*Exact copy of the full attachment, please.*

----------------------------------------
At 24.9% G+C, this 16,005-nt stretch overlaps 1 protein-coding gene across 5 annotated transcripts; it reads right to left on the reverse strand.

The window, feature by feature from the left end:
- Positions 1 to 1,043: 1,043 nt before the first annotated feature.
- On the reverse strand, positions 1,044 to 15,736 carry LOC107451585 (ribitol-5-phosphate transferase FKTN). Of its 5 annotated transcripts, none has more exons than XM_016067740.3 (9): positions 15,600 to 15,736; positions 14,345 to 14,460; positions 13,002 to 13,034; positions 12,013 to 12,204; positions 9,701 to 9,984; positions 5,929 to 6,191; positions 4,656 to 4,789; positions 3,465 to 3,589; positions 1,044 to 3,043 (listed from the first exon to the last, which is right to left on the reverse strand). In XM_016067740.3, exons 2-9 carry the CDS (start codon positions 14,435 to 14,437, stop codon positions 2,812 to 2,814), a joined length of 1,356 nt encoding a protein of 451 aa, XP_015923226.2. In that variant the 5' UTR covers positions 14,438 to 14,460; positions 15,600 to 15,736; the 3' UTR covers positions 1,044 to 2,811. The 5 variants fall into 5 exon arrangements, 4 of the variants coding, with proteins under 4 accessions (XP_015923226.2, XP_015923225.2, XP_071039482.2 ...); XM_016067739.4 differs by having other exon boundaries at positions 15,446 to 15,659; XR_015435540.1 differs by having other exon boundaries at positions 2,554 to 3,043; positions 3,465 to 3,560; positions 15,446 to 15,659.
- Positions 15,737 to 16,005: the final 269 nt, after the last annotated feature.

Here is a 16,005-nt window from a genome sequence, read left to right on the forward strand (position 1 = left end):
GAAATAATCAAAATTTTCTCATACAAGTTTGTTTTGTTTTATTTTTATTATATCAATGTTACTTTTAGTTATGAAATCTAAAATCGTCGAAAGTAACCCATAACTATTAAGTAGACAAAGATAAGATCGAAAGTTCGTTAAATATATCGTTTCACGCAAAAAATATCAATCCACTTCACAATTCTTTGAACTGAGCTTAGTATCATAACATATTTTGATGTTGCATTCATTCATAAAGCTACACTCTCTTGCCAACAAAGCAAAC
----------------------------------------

At 24.9% G+C, this 16,005-nt stretch overlaps 1 protein-coding gene across 5 annotated transcripts; it reads right to left on the reverse strand.

The window, feature by feature from the left end:
- Positions 1 to 1,043: 1,043 nt before the first annotated feature.
- On the reverse strand, positions 1,044 to 15,736 carry LOC107451585 (ribitol-5-phosphate transferase FKTN). Of its 5 annotated transcripts, none has more exons than XM_016067740.3 (9): positions 15,600 to 15,736; positions 14,345 to 14,460; positions 13,002 to 13,034; positions 12,013 to 12,204; positions 9,701 to 9,984; positions 5,929 to 6,191; positions 4,656 to 4,789; positions 3,465 to 3,589; positions 1,044 to 3,043 (listed from the first exon to the last, which is right to left on the reverse strand). In XM_016067740.3, exons 2-9 carry the CDS (start codon positions 14,435 to 14,437, stop codon positions 2,812 to 2,814), a joined length of 1,356 nt encoding a protein of 451 aa, XP_015923226.2. In that variant the 5' UTR covers positions 14,438 to 14,460; positions 15,600 to 15,736; the 3' UTR covers positions 1,044 to 2,811. The 5 variants fall into 5 exon arrangements, 4 of the variants coding, with proteins under 4 accessions (XP_015923226.2, XP_015923225.2, XP_071039482.2 ...); XM_016067739.4 differs by having other exon boundaries at positions 15,446 to 15,659; XR_015435540.1 differs by having other exon boundaries at positions 2,554 to 3,043; positions 3,465 to 3,560; positions 15,446 to 15,659.
- Positions 15,737 to 16,005: the final 269 nt, after the last annotated feature.

Here is a 16,005-nt window from a genome sequence, read left to right on the forward strand (position 1 = left end):
GAAATAATCAAAATTTTCTCATACAAGTTTGTTTTGTTTTATTTTTATTATATCAATGTTACTTTTAGTTATGAAATCTAAAATCGTCGAAAGTAACCCATAACTATTAAGTAGACAAAGATAAGATCGAAAGTTCGTTAAATATATCGTTTCACGCAAAAAATATCAATCCACTTCACAATTCTTTGAACTGAGCTTAGTATCATAACATATTTTGATGTTGCATTCATTCATAAAGCTACACTCTCTTGCCAACAAAGCAAAC